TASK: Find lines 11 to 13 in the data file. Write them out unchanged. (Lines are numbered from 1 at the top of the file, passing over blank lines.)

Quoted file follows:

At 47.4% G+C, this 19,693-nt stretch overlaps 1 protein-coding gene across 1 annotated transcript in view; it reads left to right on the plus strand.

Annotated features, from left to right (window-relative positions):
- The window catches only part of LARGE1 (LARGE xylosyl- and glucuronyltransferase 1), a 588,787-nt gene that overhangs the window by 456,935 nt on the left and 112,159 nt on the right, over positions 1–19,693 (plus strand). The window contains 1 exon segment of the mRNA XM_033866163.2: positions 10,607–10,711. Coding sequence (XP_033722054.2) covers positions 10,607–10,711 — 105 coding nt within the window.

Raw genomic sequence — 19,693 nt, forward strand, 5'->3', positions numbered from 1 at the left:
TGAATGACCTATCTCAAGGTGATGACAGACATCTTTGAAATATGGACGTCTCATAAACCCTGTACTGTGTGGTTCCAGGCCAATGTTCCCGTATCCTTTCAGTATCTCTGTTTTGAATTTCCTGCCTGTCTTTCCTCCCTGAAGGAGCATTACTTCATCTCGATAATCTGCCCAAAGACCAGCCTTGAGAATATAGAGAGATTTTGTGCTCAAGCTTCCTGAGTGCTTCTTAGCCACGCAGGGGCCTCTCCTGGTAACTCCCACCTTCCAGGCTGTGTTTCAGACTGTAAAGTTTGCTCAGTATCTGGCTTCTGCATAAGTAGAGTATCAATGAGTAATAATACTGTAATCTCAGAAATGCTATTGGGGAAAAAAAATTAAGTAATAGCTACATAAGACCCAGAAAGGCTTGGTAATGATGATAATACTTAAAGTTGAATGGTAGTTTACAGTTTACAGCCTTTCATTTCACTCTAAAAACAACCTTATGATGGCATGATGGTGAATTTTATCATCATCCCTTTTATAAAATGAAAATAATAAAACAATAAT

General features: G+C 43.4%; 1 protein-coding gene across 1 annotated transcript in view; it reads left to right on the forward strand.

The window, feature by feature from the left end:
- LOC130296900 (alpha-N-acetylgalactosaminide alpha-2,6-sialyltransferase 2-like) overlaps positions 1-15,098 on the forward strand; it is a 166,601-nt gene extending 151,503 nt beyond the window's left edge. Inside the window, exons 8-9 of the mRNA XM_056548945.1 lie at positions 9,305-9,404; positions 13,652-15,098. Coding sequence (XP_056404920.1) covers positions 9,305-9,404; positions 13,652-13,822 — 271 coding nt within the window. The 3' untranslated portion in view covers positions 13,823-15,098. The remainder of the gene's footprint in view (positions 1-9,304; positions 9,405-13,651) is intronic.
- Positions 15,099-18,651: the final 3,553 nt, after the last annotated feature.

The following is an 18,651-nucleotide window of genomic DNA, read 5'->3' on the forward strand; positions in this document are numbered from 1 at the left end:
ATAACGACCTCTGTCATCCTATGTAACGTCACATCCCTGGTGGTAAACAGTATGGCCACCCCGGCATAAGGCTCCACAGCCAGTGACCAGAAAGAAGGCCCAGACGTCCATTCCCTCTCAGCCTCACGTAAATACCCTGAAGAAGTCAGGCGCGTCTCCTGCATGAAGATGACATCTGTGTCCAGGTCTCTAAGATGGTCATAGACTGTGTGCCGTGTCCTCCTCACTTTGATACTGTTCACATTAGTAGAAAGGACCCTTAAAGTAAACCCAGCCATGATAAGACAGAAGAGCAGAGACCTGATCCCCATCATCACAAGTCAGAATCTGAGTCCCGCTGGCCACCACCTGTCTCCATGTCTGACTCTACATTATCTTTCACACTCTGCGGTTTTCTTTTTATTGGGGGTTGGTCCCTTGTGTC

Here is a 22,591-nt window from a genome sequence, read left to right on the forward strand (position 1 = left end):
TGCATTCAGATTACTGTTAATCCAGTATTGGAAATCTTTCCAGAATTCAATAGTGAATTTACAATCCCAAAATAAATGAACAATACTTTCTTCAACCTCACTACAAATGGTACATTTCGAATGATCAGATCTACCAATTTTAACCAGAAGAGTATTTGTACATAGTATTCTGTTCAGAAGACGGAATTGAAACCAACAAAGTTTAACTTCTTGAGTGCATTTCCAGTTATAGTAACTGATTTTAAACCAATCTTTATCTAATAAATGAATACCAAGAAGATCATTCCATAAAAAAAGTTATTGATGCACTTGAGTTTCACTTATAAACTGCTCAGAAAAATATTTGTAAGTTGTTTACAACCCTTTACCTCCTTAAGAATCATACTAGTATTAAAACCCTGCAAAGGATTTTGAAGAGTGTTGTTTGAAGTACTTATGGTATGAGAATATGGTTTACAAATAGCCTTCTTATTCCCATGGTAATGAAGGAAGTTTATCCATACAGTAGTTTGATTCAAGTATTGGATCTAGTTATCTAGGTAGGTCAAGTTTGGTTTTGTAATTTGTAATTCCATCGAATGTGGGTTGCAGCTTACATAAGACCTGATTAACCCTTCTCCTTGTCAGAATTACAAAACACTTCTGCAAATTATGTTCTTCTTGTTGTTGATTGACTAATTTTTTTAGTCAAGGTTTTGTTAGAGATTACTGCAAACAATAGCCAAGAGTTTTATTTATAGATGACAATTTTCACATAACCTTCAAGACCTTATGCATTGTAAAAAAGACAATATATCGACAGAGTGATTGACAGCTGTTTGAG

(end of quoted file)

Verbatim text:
ATAACGACCTCTGTCATCCTATGTAACGTCACATCCCTGGTGGTAAACAGTATGGCCACCCCGGCATAAGGCTCCACAGCCAGTGACCAGAAAGAAGGCCCAGACGTCCATTCCCTCTCAGCCTCACGTAAATACCCTGAAGAAGTCAGGCGCGTCTCCTGCATGAAGATGACATCTGTGTCCAGGTCTCTAAGATGGTCATAGACTGTGTGCCGTGTCCTCCTCACTTTGATACTGTTCACATTAGTAGAAAGGACCCTTAAAGTAAACCCAGCCATGATAAGACAGAAGAGCAGAGACCTGATCCCCATCATCACAAGTCAGAATCTGAGTCCCGCTGGCCACCACCTGTCTCCATGTCTGACTCTACATTATCTTTCACACTCTGCGGTTTTCTTTTTATTGGGGGTTGGTCCCTTGTGTC

Here is a 22,591-nt window from a genome sequence, read left to right on the forward strand (position 1 = left end):
TGCATTCAGATTACTGTTAATCCAGTATTGGAAATCTTTCCAGAATTCAATAGTGAATTTACAATCCCAAAATAAATGAACAATACTTTCTTCAACCTCACTACAAATGGTACATTTCGAATGATCAGATCTACCAATTTTAACCAGAAGAGTATTTGTACATAGTATTCTGTTCAGAAGACGGAATTGAAACCAACAAAGTTTAACTTCTTGAGTGCATTTCCAGTTATAGTAACTGATTTTAAACCAATCTTTATCTAATAAATGAATACCAAGAAGATCATTCCATAAAAAAAGTTATTGATGCACTTGAGTTTCACTTATAAACTGCTCAGAAAAATATTTGTAAGTTGTTTACAACCCTTTACCTCCTTAAGAATCATACTAGTATTAAAACCCTGCAAAGGATTTTGAAGAGTGTTGTTTGAAGTACTTATGGTATGAGAATATGGTTTACAAATAGCCTTCTTATTCCCATGGTAATGAAGGAAGTTTATCCATACAGTAGTTTGATTCAAGTATTGGATCTAGTTATCTAGGTAGGTCAAGTTTGGTTTTGTAATTTGTAATTCCATCGAATGTGGGTTGCAGCTTACATAAGACCTGATTAACCCTTCTCCTTGTCAGAATTACAAAACACTTCTGCAAATTATGTTCTTCTTGTTGTTGATTGACTAATTTTTTTAGTCAAGGTTTTGTTAGAGATTACTGCAAACAATAGCCAAGAGTTTTATTTATAGATGACAATTTTCACATAACCTTCAAGACCTTATGCATTGTAAAAAAGACAATATATCGACAGAGTGATTGACAGCTGTTTGAG